Friday, October 01, 2010

Millennium Actress

Posted as part of Operation 101010
Category: anime / In category: 8 of 10 / Overall: 86 of 100

When I heard the sad news of Satoshi Kon’s death in August, I must admit that I knew of him more by reputation than any familiarity with his work. At the earliest available opportunity (ie. soon after payday), I bought the DVD of ‘Millennium Actress’.

Watching it this evening, a world of wonders opened to me. And I want to weep in frustration that the man who gifted them was taken at the age of 46, having had the chance to make only half a dozen features.

‘Millennium Actress’ begins with independent filmmaker Genya Tachibana and his much put-upon cameraman Kyouji tracking down reclusive septuagenarian film star Chiyoko Fujiwara. It has been thirty years since she last appeared on screen, controversially disappearing from the set of her last movie (a sci-fi production) after an earthquake hits the studio and she almost dies.

Now, as Tachibana puts it in the portentous voiceover to his documentary, “the bulldozers have succeeded where years of earthquakes failed” and the studio is being levelled. It’s a very different Japan and it soon becomes obvious that the still elegant Chiyoko, surprisingly agreeing to be interviewed by Tachibana, has been more at home with her memories than the march of time.

So powerful are her memories that Tachibana and Kyouji are literally drawn into them. Thus ‘Millennium Actress’, taking a huge metaphysical leap less than quarter of an hour into its slender 83-minute running time, becomes an animated film about the making of a documentary about an actress whose recollections of three decades of Japanese cinema overwhelms the contemporary filmmakers to the point where the find themselves documenting not just a woman sharing her recollections but the actual recollections themselves, Tachibana and Kyouji – the latter dutifully lugging his camera through every gallery of Chiyoko’s memory – integrating into her past life and interacting with the people who shaped that life, the people she loved and the people who failed her.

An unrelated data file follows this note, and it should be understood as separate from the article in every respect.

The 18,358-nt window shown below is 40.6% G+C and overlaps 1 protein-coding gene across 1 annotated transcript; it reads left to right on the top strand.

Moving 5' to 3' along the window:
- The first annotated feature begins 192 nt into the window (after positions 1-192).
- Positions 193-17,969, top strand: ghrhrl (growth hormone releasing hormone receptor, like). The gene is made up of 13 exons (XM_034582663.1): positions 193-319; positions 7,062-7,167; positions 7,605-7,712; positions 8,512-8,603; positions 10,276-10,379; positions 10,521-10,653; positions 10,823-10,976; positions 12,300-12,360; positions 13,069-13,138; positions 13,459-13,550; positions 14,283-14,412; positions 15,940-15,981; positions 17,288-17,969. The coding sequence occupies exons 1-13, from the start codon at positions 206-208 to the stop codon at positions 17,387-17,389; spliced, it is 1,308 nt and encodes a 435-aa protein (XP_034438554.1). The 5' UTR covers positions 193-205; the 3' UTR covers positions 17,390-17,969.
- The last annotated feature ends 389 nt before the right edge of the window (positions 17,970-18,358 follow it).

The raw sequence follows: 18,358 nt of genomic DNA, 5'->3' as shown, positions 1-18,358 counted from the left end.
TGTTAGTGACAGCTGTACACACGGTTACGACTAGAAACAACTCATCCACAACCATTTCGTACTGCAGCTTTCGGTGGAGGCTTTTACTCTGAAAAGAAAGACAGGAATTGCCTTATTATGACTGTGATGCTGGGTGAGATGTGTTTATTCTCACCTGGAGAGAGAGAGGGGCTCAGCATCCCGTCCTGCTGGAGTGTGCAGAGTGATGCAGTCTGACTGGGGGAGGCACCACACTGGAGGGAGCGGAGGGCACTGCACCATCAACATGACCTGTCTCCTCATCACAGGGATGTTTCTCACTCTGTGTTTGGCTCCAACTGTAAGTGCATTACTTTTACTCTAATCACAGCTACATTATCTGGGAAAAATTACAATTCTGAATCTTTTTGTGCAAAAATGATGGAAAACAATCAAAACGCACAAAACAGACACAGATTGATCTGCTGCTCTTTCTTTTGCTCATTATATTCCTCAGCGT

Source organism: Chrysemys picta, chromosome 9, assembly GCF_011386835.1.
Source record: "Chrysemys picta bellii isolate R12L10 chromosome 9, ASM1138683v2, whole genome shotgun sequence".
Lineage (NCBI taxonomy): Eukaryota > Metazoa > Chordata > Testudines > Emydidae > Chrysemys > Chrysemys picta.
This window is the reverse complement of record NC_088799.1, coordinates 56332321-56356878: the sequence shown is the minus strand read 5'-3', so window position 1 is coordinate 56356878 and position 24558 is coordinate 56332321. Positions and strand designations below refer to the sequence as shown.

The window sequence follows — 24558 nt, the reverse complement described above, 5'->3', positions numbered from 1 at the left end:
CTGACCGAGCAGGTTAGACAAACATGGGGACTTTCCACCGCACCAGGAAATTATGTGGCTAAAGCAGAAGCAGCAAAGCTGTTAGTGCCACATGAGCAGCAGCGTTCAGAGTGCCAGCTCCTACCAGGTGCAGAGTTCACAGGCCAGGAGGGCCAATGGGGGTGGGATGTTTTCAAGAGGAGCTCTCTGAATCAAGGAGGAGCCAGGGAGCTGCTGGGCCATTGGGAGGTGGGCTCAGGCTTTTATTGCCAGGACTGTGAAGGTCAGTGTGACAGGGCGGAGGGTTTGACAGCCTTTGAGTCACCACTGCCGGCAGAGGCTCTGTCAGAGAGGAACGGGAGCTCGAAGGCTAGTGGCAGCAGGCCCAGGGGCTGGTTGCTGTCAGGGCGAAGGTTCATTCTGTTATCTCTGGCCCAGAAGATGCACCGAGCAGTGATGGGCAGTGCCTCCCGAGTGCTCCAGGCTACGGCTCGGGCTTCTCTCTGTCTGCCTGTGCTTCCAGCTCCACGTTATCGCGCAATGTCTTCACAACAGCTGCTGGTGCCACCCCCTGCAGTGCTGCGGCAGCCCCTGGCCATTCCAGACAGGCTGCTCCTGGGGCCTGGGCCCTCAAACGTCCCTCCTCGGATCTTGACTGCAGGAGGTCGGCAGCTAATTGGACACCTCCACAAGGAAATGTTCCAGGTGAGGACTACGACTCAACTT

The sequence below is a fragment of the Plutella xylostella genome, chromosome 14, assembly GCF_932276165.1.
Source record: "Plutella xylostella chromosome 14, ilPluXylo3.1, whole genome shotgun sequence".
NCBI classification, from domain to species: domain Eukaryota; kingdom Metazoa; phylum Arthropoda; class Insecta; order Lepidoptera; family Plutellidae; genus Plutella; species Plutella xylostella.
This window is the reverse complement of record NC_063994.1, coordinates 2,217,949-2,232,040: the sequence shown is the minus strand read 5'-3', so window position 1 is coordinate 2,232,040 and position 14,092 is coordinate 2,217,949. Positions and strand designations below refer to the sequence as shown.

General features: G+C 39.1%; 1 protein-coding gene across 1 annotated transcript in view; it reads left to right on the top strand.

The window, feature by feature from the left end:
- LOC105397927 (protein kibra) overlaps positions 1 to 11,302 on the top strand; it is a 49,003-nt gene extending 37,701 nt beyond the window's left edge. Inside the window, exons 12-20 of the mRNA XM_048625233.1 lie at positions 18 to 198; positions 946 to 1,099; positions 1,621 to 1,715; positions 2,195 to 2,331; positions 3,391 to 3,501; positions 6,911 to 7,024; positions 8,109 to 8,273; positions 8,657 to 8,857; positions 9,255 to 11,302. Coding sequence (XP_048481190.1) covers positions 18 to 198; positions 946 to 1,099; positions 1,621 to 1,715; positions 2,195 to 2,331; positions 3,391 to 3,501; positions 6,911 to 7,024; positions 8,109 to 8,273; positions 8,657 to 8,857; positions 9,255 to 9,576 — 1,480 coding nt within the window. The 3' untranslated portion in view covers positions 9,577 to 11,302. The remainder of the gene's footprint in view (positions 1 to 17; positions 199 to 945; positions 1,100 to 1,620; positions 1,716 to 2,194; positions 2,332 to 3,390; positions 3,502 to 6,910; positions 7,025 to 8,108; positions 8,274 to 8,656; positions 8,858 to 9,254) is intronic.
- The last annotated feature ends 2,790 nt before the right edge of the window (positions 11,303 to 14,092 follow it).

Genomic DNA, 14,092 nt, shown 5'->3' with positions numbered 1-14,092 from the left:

Is your head buzzing yet? By rights, ‘Millennium Actress’ ought to provoke chronic confusion. It’s not just metaphysical, it’s meta-textual. Ton plays around with concepts of memory, fantasy, reality and fiction to a startling degree. Chiyoro’s real life, particularly her ceaseless quest to find a man she helped evade capture by the authorities (an artist and a political dissenter), is mirrored by the travails of her characters in a series of different films. Scenes from her life, particularly her troubled relationship with arrogant director Otaki, suddenly halt mid-scene and Kon’s camera pulls back to reveal she’s on a film set. Minor incidents and images recur both onstage and off. Ton orchestrates the ambiguities with such ease and confidence that the sheer complexity of the film – potentially its Achilles heel – actually becomes its strongest element.

In other words: if Alain Resnais had directed an anime, this would be it.

A little over an hour into the film, Ton takes his narrative and visual conjuration to a whole new level, unleashing a sequence so dazzlingly conceived and flawlessly executed, a wild juxtaposition of images filling the screen with eye-popping beauty, that ‘Millennium Actress’ achieves a kind of transcendence. It communicates a breathless and almost impossibly poignant commentary on the strength and fragility of love and hope. It is a glimpse into the imagination of a unique artist. The medium is poorer for his loss.

(i.m. Satoshi Kon, 12 October 1963 - 24 August 2010)


Bryce Wilson said...

As this week has shown, it's always sad when a great filmmaker is lost.

But Kon's death felt like a fucking robbery.

Neil Fulwood said...

If his other works are as inspired and iconoclastic as 'Millennium Actress' - and everything I've read about him suggests they are - I still my immediate emotional reaction will be absolute despair at how little time it will take to watch his lifetime's work.